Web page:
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IFTW volunteer

In Flower This Week

A weekly news sheet prepared by a Gardens' volunteer.
Numbers before each plant refer to temporary IFTW labels in the gardens.
Numbers in square brackets
[ ] refer to garden bed Sections. Plants in flower are in bold type.

View past issues of 'In Flower This Week'.

26 April 2013

Eremophila strongylophylla

Eremophila strongylophylla
click for larger image

Light fogs and frosts followed by lovely sunny days are ideal to view our autumn display, especially banksias which are now bursting into flower.

  1. Lechenaultia formosa, seen outside the Visitor Centre doors, continues to drape its startling orange-red flowers over the top of the container pot.
  2. On Banks Walk, in another pot Banksia heliantha [Section 174] displays its rounded yellow flower heads. Its immature heads are surrounded by fascinating dark bracts.
  3. Woollsia pungens [Section 174] is a wiry upright plant with small white flowers surrounding its terminal branches.
  4. Opposite is a mint bush, Prostanthera phylicifolia [Section 210], a dense shrub clad with soft mauve flowers.
  5. Following the road edging the Rainforest, standing proud is Grevillea bipinnatifida ‘Jingle Bells’ [Section 124] an upright plant crowned with spent flower heads, fresh red flower heads and many pendulous buds.
  6. Rounding the corner, Banksia spinulosa [Section 126] is a dense shrub bright with many upright cylindrical gold flower spikes ribbed with red styles.
  7. Grevillea ‘Goldfever’ [Section 124] has apricot-coloured flowers on this low spreading shrub.
  8. Towards the next corner, Scaevola albida [Section 124] is a dense groundcover profuse with small fanshaped mauve flowers.
  9. In front (below the branches of the ancient Eucalyptus mannifera) is Thryptomene ‘Pink Lace’ [Section 10], a low spreading plant clad in profusion with tiny pink flowers.
  10. At the next corner on the road to the left is Eremophila strongylophylla [Section 302], a small plant with deep purple bugle-shaped flowers.
  11. Further on, Eremophila maculata subsp. maculata [Section 302] is an open taller shrub bearing bright yellow flowers.
  12.  Almost opposite is a group of Correa ‘Canberra Bells’ [Section 119], open plants decorated with red tube flowers with yellow mouths.  This plant was selected to commemorate Canberra’s Centenary.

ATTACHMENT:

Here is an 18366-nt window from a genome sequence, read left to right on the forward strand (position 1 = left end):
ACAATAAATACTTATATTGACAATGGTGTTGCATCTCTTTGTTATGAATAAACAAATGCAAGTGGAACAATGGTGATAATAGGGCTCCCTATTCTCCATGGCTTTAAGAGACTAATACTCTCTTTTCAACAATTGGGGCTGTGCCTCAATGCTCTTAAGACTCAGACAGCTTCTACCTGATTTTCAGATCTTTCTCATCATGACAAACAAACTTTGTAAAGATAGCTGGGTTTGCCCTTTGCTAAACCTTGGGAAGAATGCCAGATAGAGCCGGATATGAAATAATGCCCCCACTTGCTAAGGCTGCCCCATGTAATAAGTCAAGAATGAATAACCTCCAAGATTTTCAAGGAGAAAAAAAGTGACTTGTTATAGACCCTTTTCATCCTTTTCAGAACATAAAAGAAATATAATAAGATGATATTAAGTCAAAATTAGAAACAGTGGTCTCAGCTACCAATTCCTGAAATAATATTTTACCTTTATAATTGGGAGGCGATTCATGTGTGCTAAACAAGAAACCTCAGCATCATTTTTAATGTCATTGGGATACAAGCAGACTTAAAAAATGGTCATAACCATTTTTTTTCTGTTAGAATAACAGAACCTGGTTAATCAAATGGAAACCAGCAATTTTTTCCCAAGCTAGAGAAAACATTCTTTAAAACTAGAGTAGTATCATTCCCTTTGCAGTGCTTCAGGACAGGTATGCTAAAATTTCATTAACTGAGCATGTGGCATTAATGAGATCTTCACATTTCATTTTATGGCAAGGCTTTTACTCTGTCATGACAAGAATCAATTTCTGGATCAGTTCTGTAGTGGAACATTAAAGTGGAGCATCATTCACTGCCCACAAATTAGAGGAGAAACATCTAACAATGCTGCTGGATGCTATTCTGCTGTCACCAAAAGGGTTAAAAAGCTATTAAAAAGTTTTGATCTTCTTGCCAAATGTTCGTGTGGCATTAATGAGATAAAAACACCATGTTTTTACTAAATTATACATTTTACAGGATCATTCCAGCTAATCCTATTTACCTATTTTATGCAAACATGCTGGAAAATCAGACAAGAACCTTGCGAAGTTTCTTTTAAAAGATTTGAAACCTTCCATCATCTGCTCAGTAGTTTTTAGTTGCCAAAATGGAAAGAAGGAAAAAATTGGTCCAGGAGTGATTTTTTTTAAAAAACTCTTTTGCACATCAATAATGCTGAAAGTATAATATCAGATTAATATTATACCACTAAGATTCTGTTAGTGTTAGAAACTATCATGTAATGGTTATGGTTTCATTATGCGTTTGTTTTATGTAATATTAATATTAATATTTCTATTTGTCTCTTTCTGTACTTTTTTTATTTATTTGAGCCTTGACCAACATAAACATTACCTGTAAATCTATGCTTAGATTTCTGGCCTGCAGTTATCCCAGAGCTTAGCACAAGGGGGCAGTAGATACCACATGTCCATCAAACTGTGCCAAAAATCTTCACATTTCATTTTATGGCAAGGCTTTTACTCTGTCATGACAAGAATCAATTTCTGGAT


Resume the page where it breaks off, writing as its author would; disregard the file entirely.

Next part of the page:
13. Edging the upper level of the Brittlegum lawn, Grevillea ‘Robyn Gordon’ [Section 109] is a dense spreading shrub clad with divided leaves and prolific with large terminal flower sprays.
  14. Return to the road division where Eremophila microtheca [Section 7] is a long bare shrub crowned with fine short foliage and mauve bugle-shaped flowers.
  15. The opposite corner has a group of mint bushes, Westringia longifolia [Section 5]. They are dense shrubs with a scattering of small white flowers.
  16. Along this road to the right is Westringia brevifolia var. raleighii [Section 6], fairly open shrubs bearing soft mauve flowers.
  17. Almost opposite, Correa alba [Section 7] edges the road.  It is quite dense and well clad with white star-shaped flowers.
  18. Take the path to the right at the zebra crossing where Banksia ‘Giant Candles’ [Section 30] is a large shrub with quite long cylindrical gold flower spikes.
  19. Take the left narrow path past Banksia ericifolia [Section 30], a more open shrub with much shorter golden flower spikes.
  20. Callistemon subulatus [Section 30] is quite dense with short fine leaves and bright red bottlebrush-like flowers
  21. At the curve, Callistemon ‘White Anzac’ [Section 30] is also dense. Alas, most flowers are finished but some white bottlebrushes remain...
  22. Pass by a few other callistemons to reach the Main Path and turn to the right to return to the cafe.

Barbara Daly